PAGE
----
Can Texting While Driving Lead to a Murder Charge


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On February 20, 2011, a teenage driver was sending a text message when he accidentally swerved across the middle line and killed the driver of a vehicle heading in the opposite direction. The incident was clearly an accident, but was the teen's action of composing text messages while driving so wanton and reckless that it could amount to criminal homicide?

A Massachusetts court answered in the affirmative when it convicted the teen of motor vehicle homicide by texting. The teen was sentenced to the maximum sentence available under Massachusetts law

38 states and the District of Columbia have made text messaging while driving a crime. While penalties and details for each state's laws vary, one thing is clear: states are moving to criminalize the dangerous act of sending text messages while driving.

While a number of other laws would have applied to punish those who caused accidents while text messaging, even before the implementation of these laws, by singling out text messaging as a criminal activity while driving, these state legislatures are sending a message. Indeed, even without these laws, had one swerved across traffic and killed another driver, they could have faced criminal charges for reckless driving and vehicular homicide, but adding the element of text messaging makes it clear that these jurisdictions consider this activity just as dangerous as drinking and driving.

Moreover, sending text messages while driving can also lead to enhanced civil liability. Showing that someone was sending text messages while driving, even if they are not formally charged criminally, can go to proving that the driver was acting in a wantonly reckless manner. As a result, this could potentially lead to enhanced judgments, such as awards of punitive damages.

Many mobile phone service providers are beginning to offer services that will disable phones if the device's internal GPS determines that the phone is in a moving vehicle. This may be a very wise option to consider, particularly for concerned parents of young drivers. Remember, parents can also be held liable for their minor child's actions, meaning if your teenaged driver is texting and causes an accident, you could be on the hook for the resulting damages, as well.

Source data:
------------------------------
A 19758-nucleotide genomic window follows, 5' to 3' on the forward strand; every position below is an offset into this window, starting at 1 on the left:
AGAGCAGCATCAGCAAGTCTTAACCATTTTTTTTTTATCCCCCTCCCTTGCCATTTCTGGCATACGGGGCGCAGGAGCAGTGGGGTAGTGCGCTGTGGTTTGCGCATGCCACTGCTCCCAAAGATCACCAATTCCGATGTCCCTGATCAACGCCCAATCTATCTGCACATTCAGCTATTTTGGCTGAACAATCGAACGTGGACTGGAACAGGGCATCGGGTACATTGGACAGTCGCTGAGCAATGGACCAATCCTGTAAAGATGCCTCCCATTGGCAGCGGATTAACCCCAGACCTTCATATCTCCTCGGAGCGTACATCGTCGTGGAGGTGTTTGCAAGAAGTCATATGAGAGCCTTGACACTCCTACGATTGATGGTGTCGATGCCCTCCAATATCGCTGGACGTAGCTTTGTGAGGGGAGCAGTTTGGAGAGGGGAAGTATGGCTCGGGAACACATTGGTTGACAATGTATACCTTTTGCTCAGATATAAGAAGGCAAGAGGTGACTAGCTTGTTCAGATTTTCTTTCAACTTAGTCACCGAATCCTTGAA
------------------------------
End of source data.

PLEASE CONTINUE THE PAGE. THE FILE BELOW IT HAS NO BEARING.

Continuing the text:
If you have been the victim of a driver who was texting and caused an accident, you should contact a personal injury attorney to assist you with your claim. On the other hand, if you or someone you know has been charged with causing an accident while text messaging, you should contact an experienced criminal defense attorney. Because this is such a new area of the law, it may be largely untested in many jurisdictions and could require the skills of an innovative attorney to think of creative means of challenging its various elements.

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Disclaimer: While every effort has been made to ensure the accuracy of this publication, it is not intended to provide legal advice as individual situations will differ and should be discussed with an expert and/or lawyer.

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